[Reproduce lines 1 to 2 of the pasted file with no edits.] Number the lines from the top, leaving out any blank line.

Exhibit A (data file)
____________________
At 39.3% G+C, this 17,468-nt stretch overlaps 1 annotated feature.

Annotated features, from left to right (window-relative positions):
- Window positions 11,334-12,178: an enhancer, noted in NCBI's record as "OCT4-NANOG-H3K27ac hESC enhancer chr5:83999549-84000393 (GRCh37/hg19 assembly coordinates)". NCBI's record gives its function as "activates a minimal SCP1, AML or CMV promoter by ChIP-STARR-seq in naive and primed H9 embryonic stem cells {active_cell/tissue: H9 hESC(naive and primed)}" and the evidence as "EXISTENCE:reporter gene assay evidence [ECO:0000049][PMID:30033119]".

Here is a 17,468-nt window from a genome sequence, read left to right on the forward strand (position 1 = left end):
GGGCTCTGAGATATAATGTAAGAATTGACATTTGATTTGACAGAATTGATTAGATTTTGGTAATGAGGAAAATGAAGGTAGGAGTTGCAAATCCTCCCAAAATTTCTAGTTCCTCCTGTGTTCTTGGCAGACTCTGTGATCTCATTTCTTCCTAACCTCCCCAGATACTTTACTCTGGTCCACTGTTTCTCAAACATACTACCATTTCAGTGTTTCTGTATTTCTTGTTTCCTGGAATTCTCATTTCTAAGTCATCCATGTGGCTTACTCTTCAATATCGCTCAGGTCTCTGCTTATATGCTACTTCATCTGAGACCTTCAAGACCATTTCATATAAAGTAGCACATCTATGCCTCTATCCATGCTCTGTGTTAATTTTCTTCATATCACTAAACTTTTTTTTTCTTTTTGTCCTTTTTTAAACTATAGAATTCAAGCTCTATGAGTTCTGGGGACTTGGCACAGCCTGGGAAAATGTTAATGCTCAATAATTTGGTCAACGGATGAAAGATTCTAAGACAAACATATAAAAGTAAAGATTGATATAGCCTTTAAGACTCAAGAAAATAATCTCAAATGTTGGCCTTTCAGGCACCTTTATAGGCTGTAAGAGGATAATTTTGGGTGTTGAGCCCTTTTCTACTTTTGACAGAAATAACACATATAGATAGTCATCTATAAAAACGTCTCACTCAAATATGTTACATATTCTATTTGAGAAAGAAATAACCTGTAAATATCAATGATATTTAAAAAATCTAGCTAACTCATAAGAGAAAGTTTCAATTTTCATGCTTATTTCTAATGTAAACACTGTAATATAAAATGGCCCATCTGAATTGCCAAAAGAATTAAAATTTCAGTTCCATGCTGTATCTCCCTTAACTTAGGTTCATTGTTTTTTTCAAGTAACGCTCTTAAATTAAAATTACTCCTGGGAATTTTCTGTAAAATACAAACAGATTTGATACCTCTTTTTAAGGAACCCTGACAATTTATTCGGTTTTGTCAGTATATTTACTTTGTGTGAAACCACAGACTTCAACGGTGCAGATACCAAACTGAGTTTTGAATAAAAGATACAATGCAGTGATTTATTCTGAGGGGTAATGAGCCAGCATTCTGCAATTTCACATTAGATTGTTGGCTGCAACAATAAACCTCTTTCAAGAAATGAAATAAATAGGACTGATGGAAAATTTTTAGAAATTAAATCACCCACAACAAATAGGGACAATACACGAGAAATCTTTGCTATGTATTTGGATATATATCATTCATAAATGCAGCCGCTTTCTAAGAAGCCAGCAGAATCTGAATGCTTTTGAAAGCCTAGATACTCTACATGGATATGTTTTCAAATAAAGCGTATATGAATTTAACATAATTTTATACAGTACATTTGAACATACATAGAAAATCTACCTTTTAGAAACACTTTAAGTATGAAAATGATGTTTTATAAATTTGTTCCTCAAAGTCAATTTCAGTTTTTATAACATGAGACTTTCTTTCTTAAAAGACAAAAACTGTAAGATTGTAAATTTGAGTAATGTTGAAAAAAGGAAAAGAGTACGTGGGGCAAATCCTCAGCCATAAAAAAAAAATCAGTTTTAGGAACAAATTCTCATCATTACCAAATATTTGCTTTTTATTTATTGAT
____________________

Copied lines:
At 39.3% G+C, this 17,468-nt stretch overlaps 1 annotated feature.

Annotated features, from left to right (window-relative positions):